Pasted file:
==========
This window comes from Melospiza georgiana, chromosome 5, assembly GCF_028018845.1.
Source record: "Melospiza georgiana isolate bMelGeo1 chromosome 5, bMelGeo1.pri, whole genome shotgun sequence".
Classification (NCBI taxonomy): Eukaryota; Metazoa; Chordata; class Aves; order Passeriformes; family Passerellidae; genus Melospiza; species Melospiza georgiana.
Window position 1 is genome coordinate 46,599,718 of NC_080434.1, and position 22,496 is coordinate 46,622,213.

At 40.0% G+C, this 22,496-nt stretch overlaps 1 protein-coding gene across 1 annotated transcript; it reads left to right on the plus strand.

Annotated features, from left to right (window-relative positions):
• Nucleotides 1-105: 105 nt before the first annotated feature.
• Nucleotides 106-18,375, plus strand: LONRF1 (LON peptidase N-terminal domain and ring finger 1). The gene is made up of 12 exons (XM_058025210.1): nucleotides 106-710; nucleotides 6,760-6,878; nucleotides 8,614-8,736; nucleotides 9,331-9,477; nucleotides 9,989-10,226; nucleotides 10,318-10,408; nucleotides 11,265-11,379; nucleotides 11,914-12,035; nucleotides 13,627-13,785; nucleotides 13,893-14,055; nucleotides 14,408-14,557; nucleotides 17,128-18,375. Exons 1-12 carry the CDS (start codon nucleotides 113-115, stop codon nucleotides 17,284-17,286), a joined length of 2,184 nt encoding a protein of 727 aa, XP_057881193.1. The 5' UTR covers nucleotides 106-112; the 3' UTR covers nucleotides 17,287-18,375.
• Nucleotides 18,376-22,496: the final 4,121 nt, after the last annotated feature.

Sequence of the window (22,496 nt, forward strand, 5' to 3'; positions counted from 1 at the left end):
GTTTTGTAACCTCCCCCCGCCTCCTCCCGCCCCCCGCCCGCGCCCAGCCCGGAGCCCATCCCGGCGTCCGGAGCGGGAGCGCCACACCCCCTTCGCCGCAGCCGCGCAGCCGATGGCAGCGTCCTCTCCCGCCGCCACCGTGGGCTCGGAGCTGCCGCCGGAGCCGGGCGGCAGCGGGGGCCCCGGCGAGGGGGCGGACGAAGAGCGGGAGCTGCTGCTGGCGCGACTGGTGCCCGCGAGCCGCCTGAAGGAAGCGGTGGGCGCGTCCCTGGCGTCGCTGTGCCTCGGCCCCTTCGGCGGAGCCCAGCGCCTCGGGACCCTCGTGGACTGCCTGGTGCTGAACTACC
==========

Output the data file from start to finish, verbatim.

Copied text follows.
This window comes from Melospiza georgiana, chromosome 5, assembly GCF_028018845.1.
Source record: "Melospiza georgiana isolate bMelGeo1 chromosome 5, bMelGeo1.pri, whole genome shotgun sequence".
Classification (NCBI taxonomy): Eukaryota; Metazoa; Chordata; class Aves; order Passeriformes; family Passerellidae; genus Melospiza; species Melospiza georgiana.
Window position 1 is genome coordinate 46,599,718 of NC_080434.1, and position 22,496 is coordinate 46,622,213.

At 40.0% G+C, this 22,496-nt stretch overlaps 1 protein-coding gene across 1 annotated transcript; it reads left to right on the plus strand.

Annotated features, from left to right (window-relative positions):
• Nucleotides 1-105: 105 nt before the first annotated feature.
• Nucleotides 106-18,375, plus strand: LONRF1 (LON peptidase N-terminal domain and ring finger 1). The gene is made up of 12 exons (XM_058025210.1): nucleotides 106-710; nucleotides 6,760-6,878; nucleotides 8,614-8,736; nucleotides 9,331-9,477; nucleotides 9,989-10,226; nucleotides 10,318-10,408; nucleotides 11,265-11,379; nucleotides 11,914-12,035; nucleotides 13,627-13,785; nucleotides 13,893-14,055; nucleotides 14,408-14,557; nucleotides 17,128-18,375. Exons 1-12 carry the CDS (start codon nucleotides 113-115, stop codon nucleotides 17,284-17,286), a joined length of 2,184 nt encoding a protein of 727 aa, XP_057881193.1. The 5' UTR covers nucleotides 106-112; the 3' UTR covers nucleotides 17,287-18,375.
• Nucleotides 18,376-22,496: the final 4,121 nt, after the last annotated feature.

Sequence of the window (22,496 nt, forward strand, 5' to 3'; positions counted from 1 at the left end):
GTTTTGTAACCTCCCCCCGCCTCCTCCCGCCCCCCGCCCGCGCCCAGCCCGGAGCCCATCCCGGCGTCCGGAGCGGGAGCGCCACACCCCCTTCGCCGCAGCCGCGCAGCCGATGGCAGCGTCCTCTCCCGCCGCCACCGTGGGCTCGGAGCTGCCGCCGGAGCCGGGCGGCAGCGGGGGCCCCGGCGAGGGGGCGGACGAAGAGCGGGAGCTGCTGCTGGCGCGACTGGTGCCCGCGAGCCGCCTGAAGGAAGCGGTGGGCGCGTCCCTGGCGTCGCTGTGCCTCGGCCCCTTCGGCGGAGCCCAGCGCCTCGGGACCCTCGTGGACTGCCTGGTGCTGAACTACC